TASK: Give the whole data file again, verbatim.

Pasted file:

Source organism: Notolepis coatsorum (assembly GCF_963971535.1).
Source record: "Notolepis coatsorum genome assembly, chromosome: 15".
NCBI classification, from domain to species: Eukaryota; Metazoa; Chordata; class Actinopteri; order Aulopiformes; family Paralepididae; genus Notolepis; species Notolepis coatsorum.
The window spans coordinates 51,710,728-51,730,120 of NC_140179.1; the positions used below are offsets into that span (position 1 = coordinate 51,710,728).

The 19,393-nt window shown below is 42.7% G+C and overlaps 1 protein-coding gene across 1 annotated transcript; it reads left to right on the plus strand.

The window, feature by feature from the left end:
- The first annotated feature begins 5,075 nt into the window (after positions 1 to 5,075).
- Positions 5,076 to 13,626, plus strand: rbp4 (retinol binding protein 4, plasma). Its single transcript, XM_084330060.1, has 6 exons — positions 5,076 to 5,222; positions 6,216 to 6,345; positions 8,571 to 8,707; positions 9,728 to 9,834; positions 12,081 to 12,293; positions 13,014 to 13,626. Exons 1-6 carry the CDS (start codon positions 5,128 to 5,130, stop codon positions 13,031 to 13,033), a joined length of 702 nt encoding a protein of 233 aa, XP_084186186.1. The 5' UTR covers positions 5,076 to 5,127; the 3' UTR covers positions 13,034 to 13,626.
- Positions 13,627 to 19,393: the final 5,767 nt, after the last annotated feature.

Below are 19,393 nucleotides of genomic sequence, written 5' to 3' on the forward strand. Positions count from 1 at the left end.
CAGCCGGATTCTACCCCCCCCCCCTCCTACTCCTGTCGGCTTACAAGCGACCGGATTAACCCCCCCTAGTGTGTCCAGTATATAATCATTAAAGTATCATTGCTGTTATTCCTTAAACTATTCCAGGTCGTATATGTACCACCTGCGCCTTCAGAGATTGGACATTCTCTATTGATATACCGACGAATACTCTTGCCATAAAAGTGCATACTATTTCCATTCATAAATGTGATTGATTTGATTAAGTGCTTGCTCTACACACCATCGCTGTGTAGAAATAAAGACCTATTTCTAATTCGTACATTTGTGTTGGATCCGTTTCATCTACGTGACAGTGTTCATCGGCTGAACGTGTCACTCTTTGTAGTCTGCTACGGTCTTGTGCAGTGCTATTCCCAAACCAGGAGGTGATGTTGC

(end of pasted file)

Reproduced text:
Source organism: Notolepis coatsorum (assembly GCF_963971535.1).
Source record: "Notolepis coatsorum genome assembly, chromosome: 15".
NCBI classification, from domain to species: Eukaryota; Metazoa; Chordata; class Actinopteri; order Aulopiformes; family Paralepididae; genus Notolepis; species Notolepis coatsorum.
The window spans coordinates 51,710,728-51,730,120 of NC_140179.1; the positions used below are offsets into that span (position 1 = coordinate 51,710,728).

The 19,393-nt window shown below is 42.7% G+C and overlaps 1 protein-coding gene across 1 annotated transcript; it reads left to right on the plus strand.

The window, feature by feature from the left end:
- The first annotated feature begins 5,075 nt into the window (after positions 1 to 5,075).
- Positions 5,076 to 13,626, plus strand: rbp4 (retinol binding protein 4, plasma). Its single transcript, XM_084330060.1, has 6 exons — positions 5,076 to 5,222; positions 6,216 to 6,345; positions 8,571 to 8,707; positions 9,728 to 9,834; positions 12,081 to 12,293; positions 13,014 to 13,626. Exons 1-6 carry the CDS (start codon positions 5,128 to 5,130, stop codon positions 13,031 to 13,033), a joined length of 702 nt encoding a protein of 233 aa, XP_084186186.1. The 5' UTR covers positions 5,076 to 5,127; the 3' UTR covers positions 13,034 to 13,626.
- Positions 13,627 to 19,393: the final 5,767 nt, after the last annotated feature.

Below are 19,393 nucleotides of genomic sequence, written 5' to 3' on the forward strand. Positions count from 1 at the left end.
CAGCCGGATTCTACCCCCCCCCCCTCCTACTCCTGTCGGCTTACAAGCGACCGGATTAACCCCCCCTAGTGTGTCCAGTATATAATCATTAAAGTATCATTGCTGTTATTCCTTAAACTATTCCAGGTCGTATATGTACCACCTGCGCCTTCAGAGATTGGACATTCTCTATTGATATACCGACGAATACTCTTGCCATAAAAGTGCATACTATTTCCATTCATAAATGTGATTGATTTGATTAAGTGCTTGCTCTACACACCATCGCTGTGTAGAAATAAAGACCTATTTCTAATTCGTACATTTGTGTTGGATCCGTTTCATCTACGTGACAGTGTTCATCGGCTGAACGTGTCACTCTTTGTAGTCTGCTACGGTCTTGTGCAGTGCTATTCCCAAACCAGGAGGTGATGTTGC